[Openmcl-devel] ccl manual (was Re: trace on recursive functions)

R. Matthew Emerson rme at clozure.com
Thu Dec 10 19:11:31 UTC 2009


On Dec 10, 2009, at 11:47 AM, Philippe Sismondi wrote:

> On 2009-12-10, at 10:44 AM, Adlai Chandrasekhar wrote:
> 
>> On Wed, 9 Dec 2009, Philippe Sismondi wrote:
>> 
>>> What must I do to get trace to work as shown in Hyperspec on recursive functions? I only get a report of the first call to a traced function.
>>> 
>> 
>> There's also a page about this on the CCL wiki:
>> 
>> http://trac.clozure.com/ccl/wiki/DebugWithOpenmcl
> 
> I'll make a habit of looking at the wiki.
> 
> Some of the information on the wiki seems pretty fundamental to the use of ccl. Would it not be useful for this information to be in the ccl manual? Perhaps it is just my old-fashioned habits coming to the fore, but I really like to have one or two pdf documents that I can search and annotate when learning a language.

I agree that the manual should be good.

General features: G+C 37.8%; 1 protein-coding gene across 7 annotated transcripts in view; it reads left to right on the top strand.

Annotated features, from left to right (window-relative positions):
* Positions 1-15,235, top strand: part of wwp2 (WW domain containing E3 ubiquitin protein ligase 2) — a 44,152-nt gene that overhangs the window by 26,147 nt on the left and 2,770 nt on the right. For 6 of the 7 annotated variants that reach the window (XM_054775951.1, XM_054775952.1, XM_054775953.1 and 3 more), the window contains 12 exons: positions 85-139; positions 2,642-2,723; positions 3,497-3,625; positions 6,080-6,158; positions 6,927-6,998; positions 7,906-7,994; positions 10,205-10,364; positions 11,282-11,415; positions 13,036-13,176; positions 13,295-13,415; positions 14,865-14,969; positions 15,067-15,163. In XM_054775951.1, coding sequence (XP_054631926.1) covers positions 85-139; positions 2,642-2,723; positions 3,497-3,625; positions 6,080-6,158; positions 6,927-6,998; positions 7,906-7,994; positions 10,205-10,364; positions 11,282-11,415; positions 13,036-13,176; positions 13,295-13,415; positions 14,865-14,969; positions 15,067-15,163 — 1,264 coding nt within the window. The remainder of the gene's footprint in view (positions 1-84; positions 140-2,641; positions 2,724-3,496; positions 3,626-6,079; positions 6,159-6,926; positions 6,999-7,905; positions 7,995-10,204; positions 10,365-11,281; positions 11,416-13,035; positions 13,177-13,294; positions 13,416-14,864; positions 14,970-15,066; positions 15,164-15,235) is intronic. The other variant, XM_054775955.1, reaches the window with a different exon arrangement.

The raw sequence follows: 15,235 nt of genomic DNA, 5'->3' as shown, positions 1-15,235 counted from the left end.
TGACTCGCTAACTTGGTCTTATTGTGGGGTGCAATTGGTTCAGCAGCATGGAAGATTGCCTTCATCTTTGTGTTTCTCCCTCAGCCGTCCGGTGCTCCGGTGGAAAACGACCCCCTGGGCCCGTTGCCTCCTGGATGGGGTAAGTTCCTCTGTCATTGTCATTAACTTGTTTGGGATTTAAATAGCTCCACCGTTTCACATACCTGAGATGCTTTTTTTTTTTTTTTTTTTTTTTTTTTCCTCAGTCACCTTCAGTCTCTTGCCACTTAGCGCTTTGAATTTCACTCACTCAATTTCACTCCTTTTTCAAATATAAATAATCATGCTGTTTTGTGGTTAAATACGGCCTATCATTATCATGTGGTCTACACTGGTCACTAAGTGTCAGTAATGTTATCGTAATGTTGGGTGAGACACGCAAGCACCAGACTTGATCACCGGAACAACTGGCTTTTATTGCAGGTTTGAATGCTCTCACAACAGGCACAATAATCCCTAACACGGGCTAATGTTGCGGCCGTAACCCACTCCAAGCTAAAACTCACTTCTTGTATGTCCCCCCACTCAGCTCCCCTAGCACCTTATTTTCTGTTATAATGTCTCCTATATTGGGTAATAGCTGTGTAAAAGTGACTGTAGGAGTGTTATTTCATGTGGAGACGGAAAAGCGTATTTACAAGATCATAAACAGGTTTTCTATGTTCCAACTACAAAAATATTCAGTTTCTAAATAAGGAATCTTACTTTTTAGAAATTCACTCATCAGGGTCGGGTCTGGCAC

To misuse a chemistry term, the activation energy required to create or edit is wiki page is much lower than that for editing the manual.

The manual is in DocBook, and it is rather painful to edit (at least for me it is).  Emacs's nXML mode keeps me from producing invalid structure, but still, DocBook is big and complicated.

With the wiki, it's easy to just throw something up there.  Eventually, important stuff on the wiki makes it back into the manual, or ought to.  TRACE is one example that made the jump.  Just looking now, I see that the documentation on HEAP-UTILIZATION is another candidate that should make the leap to the manual.

I'd be very happy to receive patches for the manual or Trac tickets for documentation issues.  Any contributions, however minor, would be welcome.

As an aside, it would be really nice if some DocBook savvy person could offer some advice on:
  * what DocBook elements would be best for documenting lisp functions and macros
  * stylesheets for that markup so that the output looks roughly like the entries in CLTL2.

We currently use kind of a mixture; e.g., sometimes we use refentry, sometimes we don't.





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